The solvency position of Canadian pension plans fell slightly in 2015. The median solvency ratio of the pension plans of Mercer clients stood at 85% on December 31, 2015 down from 88% at the beginning of the year with about 9 out of 10 plans still being in solvency deficit position. The Mercer Pension Health Index, which represents the solvency ratio of a hypothetical plan finished 2015 at 93%, down from 95% at the beginning of the year.
The decline in funded status was due to poor equity market performance, the continued decline in long-term bond yields and new mortality tables that reflect increased life expectancy, partially offset by the positive impact of the decline in the Canadian dollar on foreign asset returns.
“There was considerable variability in the financial performance of pension plans in 2015,” said Manuel Monteiro, leader of Mercer’s Financial Strategy Group. “Pension plans with significant Canadian equity holdings and those that hedge their foreign currency exposure experienced larger than average declines in their solvency ratio.”
This past year was another that defied expectations with interest rates falling further and the Canadian dollar plummeting by almost 17% against the U.S. dollar. With weak economic conditions continuing to persist and central bankers discussing the possibility of negative interest rates, plan sponsors are coming to the conclusion that they cannot count on higher interest rates to erase their lingering pension deficits. Pension plan sponsors were served with another reminder in 2015 that they need to better understand the risks that they face, and to establish a robust risk management strategy to manage them.
Some governments have recognized the challenging economic conditions and are moving towards lessening the funding burden for defined benefit pension plan sponsors. Quebec is making the most significant changes by moving away from a solvency-based funding target starting in 2016. Alberta and British Columbia have also introduced helpful changes in the past few years. Most recently, the Ontario government announced that they will develop a set of reforms that would “focus on plan sustainability, affordability and benefit security while balancing the interests of pension stakeholders.”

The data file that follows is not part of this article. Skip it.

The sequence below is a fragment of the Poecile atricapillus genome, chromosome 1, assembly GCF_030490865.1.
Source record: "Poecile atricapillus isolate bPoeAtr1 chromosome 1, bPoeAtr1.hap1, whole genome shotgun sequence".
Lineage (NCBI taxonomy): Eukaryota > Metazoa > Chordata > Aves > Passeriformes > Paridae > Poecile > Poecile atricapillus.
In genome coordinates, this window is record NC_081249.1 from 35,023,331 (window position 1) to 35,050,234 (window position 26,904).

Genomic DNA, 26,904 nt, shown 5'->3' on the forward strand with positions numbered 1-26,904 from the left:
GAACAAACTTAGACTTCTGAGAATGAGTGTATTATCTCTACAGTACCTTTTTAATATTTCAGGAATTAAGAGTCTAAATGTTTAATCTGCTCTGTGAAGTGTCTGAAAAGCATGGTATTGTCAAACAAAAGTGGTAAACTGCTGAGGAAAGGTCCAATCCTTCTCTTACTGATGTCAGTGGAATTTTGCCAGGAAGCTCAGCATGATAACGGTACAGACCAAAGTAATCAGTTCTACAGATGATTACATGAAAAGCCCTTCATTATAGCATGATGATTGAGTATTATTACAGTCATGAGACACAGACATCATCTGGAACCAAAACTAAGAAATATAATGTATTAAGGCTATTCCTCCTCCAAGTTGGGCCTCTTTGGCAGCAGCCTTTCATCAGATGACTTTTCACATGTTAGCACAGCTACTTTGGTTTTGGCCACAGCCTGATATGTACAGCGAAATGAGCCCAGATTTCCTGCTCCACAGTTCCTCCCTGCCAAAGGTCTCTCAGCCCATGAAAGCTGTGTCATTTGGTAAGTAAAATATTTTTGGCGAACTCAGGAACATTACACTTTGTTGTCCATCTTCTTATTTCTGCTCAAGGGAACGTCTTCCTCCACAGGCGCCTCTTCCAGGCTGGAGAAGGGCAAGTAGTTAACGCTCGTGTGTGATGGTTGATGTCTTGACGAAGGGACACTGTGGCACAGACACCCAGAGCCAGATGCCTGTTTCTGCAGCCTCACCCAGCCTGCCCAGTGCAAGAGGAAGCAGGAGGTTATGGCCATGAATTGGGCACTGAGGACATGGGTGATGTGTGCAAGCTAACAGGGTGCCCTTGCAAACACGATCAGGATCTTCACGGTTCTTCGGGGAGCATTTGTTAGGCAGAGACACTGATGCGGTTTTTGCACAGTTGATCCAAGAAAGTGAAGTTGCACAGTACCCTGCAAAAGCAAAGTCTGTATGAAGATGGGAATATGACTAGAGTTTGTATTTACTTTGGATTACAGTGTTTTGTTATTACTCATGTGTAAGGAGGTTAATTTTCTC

From an investment standpoint
A typical balanced pension portfolio would have returned 2.9% during the fourth quarter and 5.3% for 2015. Detailed market returns for the quarter and year to date are shown in the table.
“Canadian equities were the poorest performing broad equity asset class, with a return of -8.3% over the last year. Two factors that particularly affected the Canadian economy were falling commodity prices and a continued ramp up in oil production, to a near all-time high, bringing the price per barrel down to around US$37” said Brian Dayes, partner at Mercer Investments.
US equities fared a bit better, but far from stellar, returning 1.4% in USD; a Canadian investor would have done well though, at close to 22% for the year, in CAD terms, given the fall of the Canadian dollar. International equities also performed better than Canadian equities with the MSCI EAFE returning 5.8% in local currency terms.
As well as being affected by the commodity and oil prices, most equity markets globally were also affected by China’s currency devaluation in August, making exports cheaper, thereby hurting other countries’ local producers, hence increasing fears of a prolonged global recession.
These three factors were some of the key reasons for the Federal Reserve’s decision not to tighten monetary policy in September - reflecting the Fed belief that there are still serious problems underlying the global economy. As subsequent data from the US continued to point in the direction of an improving US economy, the Fed finally pulled the long awaited trigger and increased rates by 25 basis points in December – noting that any future rate hikes are expected to be slow and measured. The January 4 news from China indicating that economic growth was deteriorating further could well put future rate hikes by the Fed on hold.
About the Mercer Pension Health Index
The Mercer Pension Health Index shows the ratio of assets to liabilities for a model pension plan. The ratio has been arbitrarily set to 100 % at the beginning of the period. The new Pension Health Index assumes contributions equal to current service cost plus solvency deficit payments, and no plan improvements. The Mercer Pension Health Index assumes that valuations are filed annually on a calendar year basis and that the deficit revealed in each valuation is funded on a monthly basis over the subsequent five years.
Assets: Passive portfolio with asset mix of: Asset mix: 42.5% FTSE/TMX Universe Bond Total Return Index; 25% S&P/TSX Composite; 15% S&P 500 (CAD); 15% MSCI EAFE (CAD); 2.5% FTSE/TMX 91 day T-Bills
Liabilities: 50 % active members, 50 % retired members. 60% of benefits for active members assumed to be settled through commuted values based on the Canadian Institute of Actuaries transfer value standards without the one-month lag, and the remaining 40 % assumed to be settled through an annuity purchase. Benefits for retired members assumed to be settled through an annuity purchase. Annuity prices determined based on the CIA guidance for the medium duration illustrative block. Results will vary by pension plan.
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